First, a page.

Delivering better products through true collaboration
Using the five Cs in software product development doesn’t just help people be engaged and excited. It supports the creation of better products. Team members become aware of how their decisions affect others. They cherish expertise and learning, being proud to ask for advice rather than afraid of seeming foolish. They also become more generous with their expertise and time. Cross-disciplinary solutions come to the surface faster, and problems get flagged and solved earlier in the process.
The mixing of ideas and perspectives on your team helps surface new and innovative ideas. We wrote about this in a recent blog post that showed how working as a team enables engineers to continually learn from each other. As a result of true collaboration, products get to market faster because design has an idea of what’s practical to build, engineers clearly understand the product’s design goals, and every member of the team is focused squarely on the customer.
A real-life example of the power of collaboration
At GenUI, we bring this same approach to collaboration with our customers, applying the five Cs to learn about their business, innovate, and deliver customer value faster. One example is our collaboration with Buddy Platform Ltd., an IoT and cloud technology provider. Buddy engaged us to redesign its IoT system, which serves commercial real estate property owners and managers.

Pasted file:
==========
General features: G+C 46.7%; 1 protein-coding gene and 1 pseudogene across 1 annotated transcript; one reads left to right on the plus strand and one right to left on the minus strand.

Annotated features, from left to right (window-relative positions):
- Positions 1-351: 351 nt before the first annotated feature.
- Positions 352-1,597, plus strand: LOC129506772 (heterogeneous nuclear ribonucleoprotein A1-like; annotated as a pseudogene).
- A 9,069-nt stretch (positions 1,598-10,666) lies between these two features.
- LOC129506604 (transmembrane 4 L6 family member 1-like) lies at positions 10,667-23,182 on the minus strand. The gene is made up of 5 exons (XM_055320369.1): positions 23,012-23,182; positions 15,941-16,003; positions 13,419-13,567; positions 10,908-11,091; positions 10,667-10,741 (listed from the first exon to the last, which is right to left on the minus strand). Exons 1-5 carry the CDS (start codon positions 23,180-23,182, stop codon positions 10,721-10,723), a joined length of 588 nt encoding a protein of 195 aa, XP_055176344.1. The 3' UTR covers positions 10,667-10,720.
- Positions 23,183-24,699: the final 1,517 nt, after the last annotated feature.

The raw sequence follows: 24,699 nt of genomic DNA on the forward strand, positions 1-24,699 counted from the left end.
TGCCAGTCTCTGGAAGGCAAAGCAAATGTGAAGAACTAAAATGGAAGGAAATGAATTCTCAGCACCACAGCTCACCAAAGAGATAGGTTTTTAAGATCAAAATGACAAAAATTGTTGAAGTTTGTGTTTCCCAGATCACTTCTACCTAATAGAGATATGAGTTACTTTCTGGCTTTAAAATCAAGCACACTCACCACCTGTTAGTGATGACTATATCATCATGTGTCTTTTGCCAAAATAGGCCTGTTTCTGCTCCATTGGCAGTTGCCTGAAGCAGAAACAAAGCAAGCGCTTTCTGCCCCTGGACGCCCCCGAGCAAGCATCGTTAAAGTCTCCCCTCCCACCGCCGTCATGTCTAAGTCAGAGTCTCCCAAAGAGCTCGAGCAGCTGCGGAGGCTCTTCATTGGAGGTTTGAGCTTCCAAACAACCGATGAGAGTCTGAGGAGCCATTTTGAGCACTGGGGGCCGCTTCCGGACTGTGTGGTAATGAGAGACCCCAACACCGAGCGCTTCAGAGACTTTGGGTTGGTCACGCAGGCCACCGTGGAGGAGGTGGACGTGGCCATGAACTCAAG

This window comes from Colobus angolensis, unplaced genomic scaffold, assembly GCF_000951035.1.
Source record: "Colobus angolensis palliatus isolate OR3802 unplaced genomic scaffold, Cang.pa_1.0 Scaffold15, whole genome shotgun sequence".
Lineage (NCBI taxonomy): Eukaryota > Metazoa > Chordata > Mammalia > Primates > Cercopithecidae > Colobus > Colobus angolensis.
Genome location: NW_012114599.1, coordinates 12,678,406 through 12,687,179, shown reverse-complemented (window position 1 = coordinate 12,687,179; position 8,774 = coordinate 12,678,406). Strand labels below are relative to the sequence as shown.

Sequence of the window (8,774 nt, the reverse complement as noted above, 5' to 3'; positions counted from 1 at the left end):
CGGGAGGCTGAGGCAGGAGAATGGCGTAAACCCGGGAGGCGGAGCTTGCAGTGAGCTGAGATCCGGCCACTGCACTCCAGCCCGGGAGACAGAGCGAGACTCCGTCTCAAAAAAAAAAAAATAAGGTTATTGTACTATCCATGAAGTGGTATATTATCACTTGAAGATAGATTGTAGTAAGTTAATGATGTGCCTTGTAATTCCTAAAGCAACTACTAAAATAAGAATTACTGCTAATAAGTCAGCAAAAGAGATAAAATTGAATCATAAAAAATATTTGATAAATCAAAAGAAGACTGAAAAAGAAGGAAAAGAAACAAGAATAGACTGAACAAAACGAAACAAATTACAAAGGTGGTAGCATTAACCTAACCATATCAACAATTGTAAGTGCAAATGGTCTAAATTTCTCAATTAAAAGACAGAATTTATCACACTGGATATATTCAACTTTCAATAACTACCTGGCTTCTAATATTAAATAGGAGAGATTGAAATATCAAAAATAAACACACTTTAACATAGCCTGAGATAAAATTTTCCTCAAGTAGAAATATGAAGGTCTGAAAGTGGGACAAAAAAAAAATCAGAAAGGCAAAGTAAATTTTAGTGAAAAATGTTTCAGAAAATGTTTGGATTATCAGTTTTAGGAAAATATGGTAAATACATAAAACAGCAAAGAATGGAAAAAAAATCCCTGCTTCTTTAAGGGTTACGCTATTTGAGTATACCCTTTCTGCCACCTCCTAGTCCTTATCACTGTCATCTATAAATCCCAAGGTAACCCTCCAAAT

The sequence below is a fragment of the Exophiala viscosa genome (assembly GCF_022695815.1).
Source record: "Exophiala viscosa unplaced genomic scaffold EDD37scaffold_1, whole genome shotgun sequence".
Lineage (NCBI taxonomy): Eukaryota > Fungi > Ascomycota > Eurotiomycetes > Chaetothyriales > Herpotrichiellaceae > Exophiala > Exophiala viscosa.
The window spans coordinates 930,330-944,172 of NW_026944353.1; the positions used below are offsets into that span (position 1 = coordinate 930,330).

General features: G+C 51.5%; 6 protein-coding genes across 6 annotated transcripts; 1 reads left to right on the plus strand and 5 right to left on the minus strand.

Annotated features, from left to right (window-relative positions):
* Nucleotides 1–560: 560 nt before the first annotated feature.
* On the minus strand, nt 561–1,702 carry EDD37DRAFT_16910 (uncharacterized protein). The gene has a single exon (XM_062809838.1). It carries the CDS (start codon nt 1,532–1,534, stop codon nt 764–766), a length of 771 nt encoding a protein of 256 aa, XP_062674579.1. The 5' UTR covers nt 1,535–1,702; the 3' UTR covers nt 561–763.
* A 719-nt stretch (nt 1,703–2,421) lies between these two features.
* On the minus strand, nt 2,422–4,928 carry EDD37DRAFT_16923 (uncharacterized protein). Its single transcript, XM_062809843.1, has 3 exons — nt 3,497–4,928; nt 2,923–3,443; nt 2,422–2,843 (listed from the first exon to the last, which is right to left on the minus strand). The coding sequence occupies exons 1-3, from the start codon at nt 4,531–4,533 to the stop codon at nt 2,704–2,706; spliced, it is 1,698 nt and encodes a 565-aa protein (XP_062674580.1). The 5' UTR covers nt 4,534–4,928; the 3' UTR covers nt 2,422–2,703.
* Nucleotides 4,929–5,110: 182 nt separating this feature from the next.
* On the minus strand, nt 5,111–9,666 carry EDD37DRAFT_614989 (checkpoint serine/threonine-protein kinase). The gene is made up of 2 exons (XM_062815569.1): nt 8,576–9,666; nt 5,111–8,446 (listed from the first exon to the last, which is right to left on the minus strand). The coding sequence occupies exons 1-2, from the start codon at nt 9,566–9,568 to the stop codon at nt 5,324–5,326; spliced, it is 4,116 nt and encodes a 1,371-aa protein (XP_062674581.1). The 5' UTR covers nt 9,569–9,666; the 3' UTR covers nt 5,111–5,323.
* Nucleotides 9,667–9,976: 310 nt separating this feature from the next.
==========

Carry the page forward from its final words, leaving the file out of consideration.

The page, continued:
In communicating and collaborating closely with GenUI, Buddy’s internal developers learned proven methodologies for user-centered design that are still helping them develop better products today. We worked with Buddy to analyze findings and build a matrix that helped bridge their product cap from current state to ultimate design. Buddy’s VP of Product, Charles Eliot, says, “GenUI approached our problem with high skills combined with humility for the journey ahead, which resonated with me.”
Creating the right team is the result of open communication and collaboration, which is one of our core values. To drive software innovation, we believe it’s best not to work alone or in silos – but to create profound collaboration.
Are collaboration challenges slowing down your product development process? We bring the tools and methodologies of true collaboration to every project and help our clients adopt best practices. Let’s talk about how we can collaborate to bring your vision to life.